When the death of a person is caused by a wrongful act suit must be brought by the estate within three years after the death of the person. Ark.Code Ann. § 16-62-102(c)(1) (1987). A wrongful death action is barred where a personal injury claim relating to the same alleged tortious conduct was time-barred at the time of decedent's death. A decedent must have "a cause of action which he could have maintained at the time of his death.... [I]f the decedent's personal claim is barred at the time of his death, no action can be maintained by his beneficiaries under the [wrongful] death statute." Hicks v. Missouri P. R. Co., 181 F.Supp. 648, 653 (W.D.Ark.1960). See also Myers v. McAdams, 366 Ark. 435, 236 S.W.3d 504, 504-506 (2006) (finding that a wrongful death action that commenced soon after decedent's death was time-barred "because the wrongful death claim pertaining to the deceased ... was not filed originally until ... over ten years after the alleged medical injury"); Estate of Hull v. Union Pac. R.R., 355 Ark. 547, 141 S.W.3d 356, 359-60 (2004) ("[S]ince the wrongful death statute [is] derivative in nature from the original tort ... [if] the statute of limitations ... run[s] on any original tort action for the injured party prior to his death, the statute of limitations defense c[an] be imposed in the wrongful death action."). But see Brown v. Pine Bluff Nursing Home, 359 Ark. 471, 199 S.W.3d 45, 49 (2004) (dicta: a wrongful death action that was otherwise barred "would have been timely, as a wrongful death action does not arise until the date of the death"); Miller v. Centerpoint Energy Res. Corp., 98 Ark. App. 102, 250 S.W.3d 574, 579 (2007) (suggesting that a wrongful death action stemming from a pre-death injury is timely when brought within three years of the death if the decedent's tort action was not timebarred at the time of death). The wrongful death statute as it existed when Hicks was decided is substantively identical to the wrongful death statute presently in force. Compare Ark. Stats. § 27-906 (1957) with Ark.Code Ann. § 16-62-102(c)(1) (1987).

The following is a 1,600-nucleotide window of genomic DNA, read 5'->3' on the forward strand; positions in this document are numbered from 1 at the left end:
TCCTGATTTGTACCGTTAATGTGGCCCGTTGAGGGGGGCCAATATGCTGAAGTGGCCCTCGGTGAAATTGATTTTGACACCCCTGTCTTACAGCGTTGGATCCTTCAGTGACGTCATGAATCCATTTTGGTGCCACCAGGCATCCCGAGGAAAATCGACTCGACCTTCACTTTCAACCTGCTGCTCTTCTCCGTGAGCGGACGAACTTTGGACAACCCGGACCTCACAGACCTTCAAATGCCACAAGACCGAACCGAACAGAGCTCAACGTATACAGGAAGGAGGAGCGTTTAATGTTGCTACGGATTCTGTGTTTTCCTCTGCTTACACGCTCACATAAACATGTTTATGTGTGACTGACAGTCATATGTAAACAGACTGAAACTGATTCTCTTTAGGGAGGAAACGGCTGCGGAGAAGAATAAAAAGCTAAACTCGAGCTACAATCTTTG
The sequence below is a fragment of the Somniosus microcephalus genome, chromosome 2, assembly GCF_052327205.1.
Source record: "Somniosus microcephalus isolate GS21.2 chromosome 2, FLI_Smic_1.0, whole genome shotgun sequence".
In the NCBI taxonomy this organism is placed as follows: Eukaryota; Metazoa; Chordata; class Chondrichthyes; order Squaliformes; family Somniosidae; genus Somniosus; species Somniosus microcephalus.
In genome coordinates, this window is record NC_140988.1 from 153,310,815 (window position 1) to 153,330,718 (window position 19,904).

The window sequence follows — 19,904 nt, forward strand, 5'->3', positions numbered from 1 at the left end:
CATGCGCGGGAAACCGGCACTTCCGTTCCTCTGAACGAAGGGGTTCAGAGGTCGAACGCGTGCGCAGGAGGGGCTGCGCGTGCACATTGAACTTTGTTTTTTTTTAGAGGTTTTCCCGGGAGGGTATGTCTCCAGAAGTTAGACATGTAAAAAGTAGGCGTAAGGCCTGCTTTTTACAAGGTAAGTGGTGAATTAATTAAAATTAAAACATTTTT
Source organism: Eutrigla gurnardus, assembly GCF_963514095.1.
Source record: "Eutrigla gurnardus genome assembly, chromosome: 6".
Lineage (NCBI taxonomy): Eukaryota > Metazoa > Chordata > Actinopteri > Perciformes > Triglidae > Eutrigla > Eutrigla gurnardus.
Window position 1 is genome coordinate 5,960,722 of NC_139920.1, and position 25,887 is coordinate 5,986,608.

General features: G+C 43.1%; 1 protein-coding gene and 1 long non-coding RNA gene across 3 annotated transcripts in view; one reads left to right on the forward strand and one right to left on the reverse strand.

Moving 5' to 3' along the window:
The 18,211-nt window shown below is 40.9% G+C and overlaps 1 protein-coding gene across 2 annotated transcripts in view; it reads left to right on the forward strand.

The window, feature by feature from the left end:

In the present action, the decedent's personal injury claim would arguably not have been time-barred at the time of her death and the action was brought less than three years after death. On reconsideration, summary judgment is not entered on statute of limitations grounds.

V. Causation

The court reaffirms its Findings as to lack of causation with respect to the alleged failure to warn. Under Arkansas state tort law, the plaintiff must establish that: 1) an inadequate warning was given; 2) the inadequacy of the warning caused the prescription to be provided; and 3) the inadequate warning caused the alleged injury. Rush v. Wyeth (In re Prempro Prods. Liab. Litig.), 514 F.3d 825, 830 (8th Cir.2008) (applying Arkansas law).

The learned intermediary doctrine is relevant in evaluating the second element of this analysis. The doctrine provides that "a physician acts as a learned intermediary between a pharmaceutical manufacturer and the physician's patient. As such, a warning to the physician is deemed a warning to the patient." Rush, 514 F.3d at 830.

Dr. Pearce first prescribed Zyprexa to Smith. Def. SUF, Ex. 6, at SMITHD_NAHSS_0108. Dr. Goatcher testified that Zyprexa was an appropriate prescription choice because Smith was "in crisis with delusions, hallucinations and ... severe paranoia," and suffered from bipolar disorder with borderline personality and suicidal ideations. Id., Ex. 2, at 58-61. Dr. Pearce recorded in a medical progress report dated September 18, 2000 that "Zyprexa is good [and] calmed her down." Id., Ex. 6, at SMITHD_NAHSS_0118-19. Though the record is not explicit as to whether Dr. Pearce knew of Zyprexa's risks while treating Smith, there is no evidence that Dr. Pearce...